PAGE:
Complaint
4. Ms Allison said the column contributed to a culture in New Zealand of sexism and misogynist violence. It incited violence against women and amounted to hate speech.
5. The attitudes expressed by Jones were common in New Zealand; they were damaging and contributed to discrimination against women. As such as they were in breach of the Press Council’s principle dealing with discrimination.
6. She says the media has a role in influencing cultural attitudes, but the Herald was condoning this negative culture by publishing the column.
7. Mr Blue complained that the column was misleading, discriminatory, perpetuated negative and inaccurate stereotypes. As such, it breached Press Council principles dealing with fairness, accuracy and balance and discrimination.
8. Its representation of women drivers was inaccurate because data suggests that women may be superior drivers. He accepted that the column represented Sir Robert’s opinion, but this did not allow him to mislead readers by omitting information that contradicted his view – namely official accident statistics which Mr Blue supplied to the Press Council.
9. He said the column explicitly and wilfully condoned violence against women and appeared threatening, abusive and insulting. Like Ms Allison he said the column bordered on hate speech.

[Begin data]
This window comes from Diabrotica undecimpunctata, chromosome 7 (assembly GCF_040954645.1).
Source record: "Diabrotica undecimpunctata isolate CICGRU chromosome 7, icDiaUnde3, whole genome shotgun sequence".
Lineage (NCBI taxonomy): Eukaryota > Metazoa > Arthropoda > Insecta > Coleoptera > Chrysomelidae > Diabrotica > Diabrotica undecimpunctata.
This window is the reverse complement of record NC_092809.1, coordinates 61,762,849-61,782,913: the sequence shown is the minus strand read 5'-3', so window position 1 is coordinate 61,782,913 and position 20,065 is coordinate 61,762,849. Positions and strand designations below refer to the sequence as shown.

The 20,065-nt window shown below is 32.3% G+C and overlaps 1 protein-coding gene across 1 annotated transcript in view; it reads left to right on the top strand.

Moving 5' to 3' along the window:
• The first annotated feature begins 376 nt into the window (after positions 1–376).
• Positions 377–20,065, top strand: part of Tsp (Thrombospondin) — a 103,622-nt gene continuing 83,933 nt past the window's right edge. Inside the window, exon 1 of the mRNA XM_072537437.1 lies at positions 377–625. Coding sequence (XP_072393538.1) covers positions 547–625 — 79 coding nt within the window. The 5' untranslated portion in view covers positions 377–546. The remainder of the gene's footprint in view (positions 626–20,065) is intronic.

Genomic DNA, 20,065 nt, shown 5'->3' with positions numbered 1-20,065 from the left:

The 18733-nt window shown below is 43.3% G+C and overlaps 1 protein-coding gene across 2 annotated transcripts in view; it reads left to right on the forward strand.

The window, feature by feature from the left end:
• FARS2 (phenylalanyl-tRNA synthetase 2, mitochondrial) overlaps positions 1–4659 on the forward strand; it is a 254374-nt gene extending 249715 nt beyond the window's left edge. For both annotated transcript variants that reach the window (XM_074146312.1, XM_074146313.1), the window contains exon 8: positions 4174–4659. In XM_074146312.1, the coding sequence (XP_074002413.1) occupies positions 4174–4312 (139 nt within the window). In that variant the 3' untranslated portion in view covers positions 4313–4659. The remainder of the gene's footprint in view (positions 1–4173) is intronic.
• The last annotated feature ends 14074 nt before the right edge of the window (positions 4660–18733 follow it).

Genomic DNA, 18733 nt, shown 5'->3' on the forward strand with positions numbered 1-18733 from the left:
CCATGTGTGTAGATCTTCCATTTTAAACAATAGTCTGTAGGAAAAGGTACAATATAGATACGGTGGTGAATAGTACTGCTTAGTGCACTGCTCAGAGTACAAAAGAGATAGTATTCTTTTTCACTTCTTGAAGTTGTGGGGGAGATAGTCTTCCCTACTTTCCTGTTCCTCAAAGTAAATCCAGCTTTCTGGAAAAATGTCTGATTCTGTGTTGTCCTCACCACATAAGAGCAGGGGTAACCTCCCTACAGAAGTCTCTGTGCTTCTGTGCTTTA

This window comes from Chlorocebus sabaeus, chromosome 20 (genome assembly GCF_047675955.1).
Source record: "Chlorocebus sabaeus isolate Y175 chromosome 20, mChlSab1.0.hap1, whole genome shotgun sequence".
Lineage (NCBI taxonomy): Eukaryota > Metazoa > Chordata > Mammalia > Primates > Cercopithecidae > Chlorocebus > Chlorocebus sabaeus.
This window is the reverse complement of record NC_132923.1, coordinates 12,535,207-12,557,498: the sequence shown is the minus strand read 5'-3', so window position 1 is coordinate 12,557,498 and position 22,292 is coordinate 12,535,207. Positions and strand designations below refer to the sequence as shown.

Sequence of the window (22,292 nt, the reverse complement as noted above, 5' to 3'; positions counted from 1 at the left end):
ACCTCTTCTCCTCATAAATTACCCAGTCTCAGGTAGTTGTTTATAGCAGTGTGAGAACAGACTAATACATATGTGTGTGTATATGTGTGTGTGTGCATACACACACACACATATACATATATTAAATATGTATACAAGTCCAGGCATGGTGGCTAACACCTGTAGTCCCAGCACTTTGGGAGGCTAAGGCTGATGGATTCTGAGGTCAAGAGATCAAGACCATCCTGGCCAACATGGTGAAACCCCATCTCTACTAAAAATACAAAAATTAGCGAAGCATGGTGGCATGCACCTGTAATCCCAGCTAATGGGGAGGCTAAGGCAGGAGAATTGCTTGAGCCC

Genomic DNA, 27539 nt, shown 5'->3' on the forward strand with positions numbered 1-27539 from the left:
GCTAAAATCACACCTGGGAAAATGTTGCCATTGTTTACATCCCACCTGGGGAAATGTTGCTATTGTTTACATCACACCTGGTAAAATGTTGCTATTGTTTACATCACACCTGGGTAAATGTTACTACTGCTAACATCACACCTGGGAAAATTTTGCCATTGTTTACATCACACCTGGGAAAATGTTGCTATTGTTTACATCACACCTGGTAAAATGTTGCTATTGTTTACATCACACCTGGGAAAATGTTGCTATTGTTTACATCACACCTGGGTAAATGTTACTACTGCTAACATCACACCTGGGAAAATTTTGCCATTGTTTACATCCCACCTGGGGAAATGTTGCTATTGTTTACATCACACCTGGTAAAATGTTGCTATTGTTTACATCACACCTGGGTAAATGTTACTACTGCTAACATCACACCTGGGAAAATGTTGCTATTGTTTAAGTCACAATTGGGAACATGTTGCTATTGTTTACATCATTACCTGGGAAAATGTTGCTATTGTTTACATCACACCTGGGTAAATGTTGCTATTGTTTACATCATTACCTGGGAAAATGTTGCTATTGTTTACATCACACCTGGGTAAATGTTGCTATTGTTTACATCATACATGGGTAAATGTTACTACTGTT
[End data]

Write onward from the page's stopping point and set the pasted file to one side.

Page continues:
10. Mr Blue sought an apology from the Herald for publishing the column and asked the newspaper to review Sir Robert’s continued employment as a columnist.   Read more »

Bob Jones on why women can’t bear to vote for David Cunliffe

Jones is required reading, in spite of his hit & miss columns for the Herald, they never fail to entertain

Given today’s diminished public interest in politics, there is, in lieu, an increased focus on the leader. Critically, he or she must be likeable.

John Key epitomises this. He’s an easy-going natural smiler, which is a rare attribute, and National would be swamped in this year’s election if he wasn’t there. Winston has been in Parliament since the Boer War ended, but survives on that x-factor. There’s a million-dollar prize if anyone can provide a coherent philosophic raison d’etre for his party, or even name any of his ever-changing MPs, but the fact is people like him. Even most MPs do. Why? Because, like Key, he’s a natural smiler; indeed, he’s better than that, having the rare ability to laugh at himself.

Appearance is particularly a factor with some women voters. A politics professor friend told me recently of her astonishment at finding that – literally without exception – all of her women friends, including many life-long lefties, say they won’t vote Labour this year because they don’t like David Cunliffe’s face.

The same thing happened when Stephen Franks jumped Act’s ship to contest a winnable seat for National. He lost heavily. A National Party activist told me its subsequent surveys showed a collapse in female support because they didn’t like Stephen’s face.   Read more »

Empty, frivolous and ultimately fraudulent

Rob Hosking hooks right into the new Internet Party at NBR.

It is clear that he isn’t buying the hype and excoriates those who do.